Opinion

Four Times Ruth Bader Ginsburg Had No Time for the Supreme Court’s Conservatives Today

Don’t look now, but SCOTUS’ liberal wing is all kinds of fired up. Wednesday, the Court ruled 5 to 4 in a case involving computer hackers, a David-and-Goliath dispute, and the true essence of consent; Justices Stephen Breyer, Sonia Sotomayor, Elena Kagan, and Ruth Bader Ginsburg were so irritated with the majority’s ruling that each of them penned their very own dissent.

The case is Lamps Plus, Inc. v. Varela, a dispute between the victim of a data breach and his employer, a company that sells light fixtures. The case began in 2016, when a hacker posing as a company official convinced an employee to disclose tax filings of about 1,300 Lamps Plus workers. The hacker then used his ill-gotten data to file a fraudulent tax return in the name of Frank Varela. Varela, who was a Lamps Plus employee, filed a class action lawsuit seeking compensation for himself and the other victims of the data breach.

Lamps Plus argued that a class action lawsuit violates its arbitration agreement. According to the company, Varela shouldn’t have brought his claim to a courtroom and shouldn’t be permitted to band together with any other workers. On Wednesday, a narrow SCOTUS majority ruled in favor of Lamps Plus, holding that because Lamps Plus hadn’t specifically agreed to a group or “class” arbitration, Varela must proceed alone in his lawsuit. If the other affected parties wish to bring their own separate cases, they’re free to do so, but Varela can’t do it for them.

Ginsburg’s dissent was a thorough thrashing of the majority and its willful blindness toward imbalances of power.

1. She Insulted the Majority in Her Very First Sentence

It was immediately clear that RBG was not playing. Right out of the gate, she said she was writing a separate dissent not to parse out any complex legal issues, but rather, “to emphasize once again how treacherously the Court has strayed from the principle that ‘arbitration is a matter of consent, not coercion.’” In the world of the Supreme Court, disagreements are not uncommon; using the word “treacherously” when describing how the Court has missed the point is a lot less common.

2. She Blamed the Court for Being Clueless About Arbitration

Writing for the majority, Chief Justice John Roberts said that the idea of class arbitrations conflicted with basic goals of arbitration—to resolve disputes simply and quickly. Ginsburg responded in her dissent with what amounted to, “Bro, do you even arbitrate?” RBG instructed the majority that that the entire purpose of arbitration is to provide a remedy to parties who are on equal footing – not those who operate at the mercy of one another.

Ginsburg went on to lash out at SCOTUS for having, for years now, mismanaged the Federal Arbitration Act (FAA). “In relatively recent years,” she wrote, “[the Supreme Court] has routinely deployed the law to deny to employees and consumers effective relief against powerful economic entities.”

3. She Reminded Us that She’s Still a New York Girl

In her dissent, Ginsburg noted that while the Supreme Court may have been making things harder for powerless employees, the rest of the country has been hard at work realizing that mandatory arbitration clauses aren’t always a great idea. She wrote that, “recent developments outside the judicial arena,” are, “ameliorat[ing] some of the harm this Court’s decisions have occasioned.” Yikes. You know a justice is annoyed when she’s thanking state governments and private companies for fixing what the Supreme Court has broken.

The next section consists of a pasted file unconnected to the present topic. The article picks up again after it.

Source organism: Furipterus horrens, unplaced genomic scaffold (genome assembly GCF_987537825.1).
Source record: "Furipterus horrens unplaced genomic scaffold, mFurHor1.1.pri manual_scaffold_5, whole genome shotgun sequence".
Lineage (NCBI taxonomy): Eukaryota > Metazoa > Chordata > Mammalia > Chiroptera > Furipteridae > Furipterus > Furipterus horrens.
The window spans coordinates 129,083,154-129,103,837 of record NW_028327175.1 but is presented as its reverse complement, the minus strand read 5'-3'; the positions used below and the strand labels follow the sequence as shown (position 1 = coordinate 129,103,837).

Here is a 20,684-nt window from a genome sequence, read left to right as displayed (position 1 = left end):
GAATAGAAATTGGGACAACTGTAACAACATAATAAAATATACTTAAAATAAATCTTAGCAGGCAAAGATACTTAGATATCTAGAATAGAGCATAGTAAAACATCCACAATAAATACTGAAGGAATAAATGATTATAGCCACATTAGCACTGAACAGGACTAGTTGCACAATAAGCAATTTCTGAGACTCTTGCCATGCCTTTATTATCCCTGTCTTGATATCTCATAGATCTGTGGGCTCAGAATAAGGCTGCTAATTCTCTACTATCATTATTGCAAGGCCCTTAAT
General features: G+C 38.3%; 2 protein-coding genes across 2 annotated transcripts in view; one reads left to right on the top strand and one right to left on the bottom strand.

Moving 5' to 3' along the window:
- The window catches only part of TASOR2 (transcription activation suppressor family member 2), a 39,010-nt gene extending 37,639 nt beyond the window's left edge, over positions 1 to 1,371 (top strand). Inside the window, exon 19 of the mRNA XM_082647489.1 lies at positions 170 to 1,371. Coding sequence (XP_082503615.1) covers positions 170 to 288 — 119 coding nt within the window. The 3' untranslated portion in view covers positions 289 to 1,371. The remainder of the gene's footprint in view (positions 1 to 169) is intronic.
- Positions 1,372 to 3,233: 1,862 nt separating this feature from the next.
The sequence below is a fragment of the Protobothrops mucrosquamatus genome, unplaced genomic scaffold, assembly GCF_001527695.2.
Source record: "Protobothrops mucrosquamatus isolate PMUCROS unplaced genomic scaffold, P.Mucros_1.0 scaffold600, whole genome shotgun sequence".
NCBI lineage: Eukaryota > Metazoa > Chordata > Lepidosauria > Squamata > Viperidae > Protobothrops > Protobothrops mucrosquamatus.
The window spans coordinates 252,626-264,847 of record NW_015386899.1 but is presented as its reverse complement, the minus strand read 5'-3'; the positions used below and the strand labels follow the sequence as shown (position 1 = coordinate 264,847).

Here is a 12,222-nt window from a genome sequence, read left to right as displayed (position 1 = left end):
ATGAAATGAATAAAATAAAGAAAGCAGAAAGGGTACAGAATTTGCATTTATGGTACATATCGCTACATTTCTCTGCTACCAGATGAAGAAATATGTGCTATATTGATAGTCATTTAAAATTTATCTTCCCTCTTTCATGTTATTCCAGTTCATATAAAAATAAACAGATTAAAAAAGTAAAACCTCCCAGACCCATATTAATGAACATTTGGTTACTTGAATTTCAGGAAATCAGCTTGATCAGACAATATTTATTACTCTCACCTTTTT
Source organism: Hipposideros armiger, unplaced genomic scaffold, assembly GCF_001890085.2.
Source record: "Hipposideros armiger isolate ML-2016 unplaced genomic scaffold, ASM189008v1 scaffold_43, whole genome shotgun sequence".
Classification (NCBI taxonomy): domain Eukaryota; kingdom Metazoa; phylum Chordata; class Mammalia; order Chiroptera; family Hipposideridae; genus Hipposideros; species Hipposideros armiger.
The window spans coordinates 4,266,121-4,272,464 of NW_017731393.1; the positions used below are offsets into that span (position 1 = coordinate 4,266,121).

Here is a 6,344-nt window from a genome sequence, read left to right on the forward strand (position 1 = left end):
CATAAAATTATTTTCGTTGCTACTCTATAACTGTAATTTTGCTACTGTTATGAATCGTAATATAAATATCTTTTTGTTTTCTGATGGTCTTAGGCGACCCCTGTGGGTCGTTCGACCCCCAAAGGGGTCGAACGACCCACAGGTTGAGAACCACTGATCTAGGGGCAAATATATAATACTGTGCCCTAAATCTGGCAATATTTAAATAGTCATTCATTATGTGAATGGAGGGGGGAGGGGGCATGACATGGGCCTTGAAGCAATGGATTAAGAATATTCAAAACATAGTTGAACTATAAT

Ginsburg also gave a special shout-out to New York State, which led the charge against mandatory arbitration clauses in #MeToo lawsuits – a development I covered back in 2018.

4. She Schooled the Majority on what “Consent” Means

Justice Ginsburg is no stranger to coercion masquerading as “choices.” She is committed to viewing arbitration clauses through the lens of the employer-employee relationship, in which the employee may be faced with acquiescence to an arbitration clause or forfeiture of his job. In her dissent, RBG called such an arbitration agreement a “Hobson’s choice,” and blasted the majority for building its case on the concept of consent while completely misunderstanding the idea of consent generally.

In a tone of near-ridicule, Ginsburg slammed the court for “paradoxically reciting the mantra that ‘[c]onsent is essential,’ while simultaneously helping companies deny their employees and consumers the right to sue in court.”

It’s rare for enforceability of arbitration clauses to set the backdrop for particularly juicy judicial decisions, but this case doesn’t disappoint. Moreover, one can’t help but wonder if Justice Ginsburg’s lesson on consent  was delivered with an eye toward other contexts –or perhaps more accurately, with a side-eye toward a fellow justice who may have struggled with precisely that concept.

[image via Alex Wong/Getty Images]

This is an opinion piece. The views expressed in this article are those of just the author.

Elura is a columnist and trial analyst for Law & Crime. Elura is also a former civil prosecutor for NYC's Administration for Children's Services, the CEO of Lawyer Up, and the author of How To Talk To Your Lawyer and the Legalese-to-English series. She is a frequent media contributor, and is Of Counsel to Smedley & Lis, in Woodbury, New Jersey. Follow Elura on Twitter @elurananos

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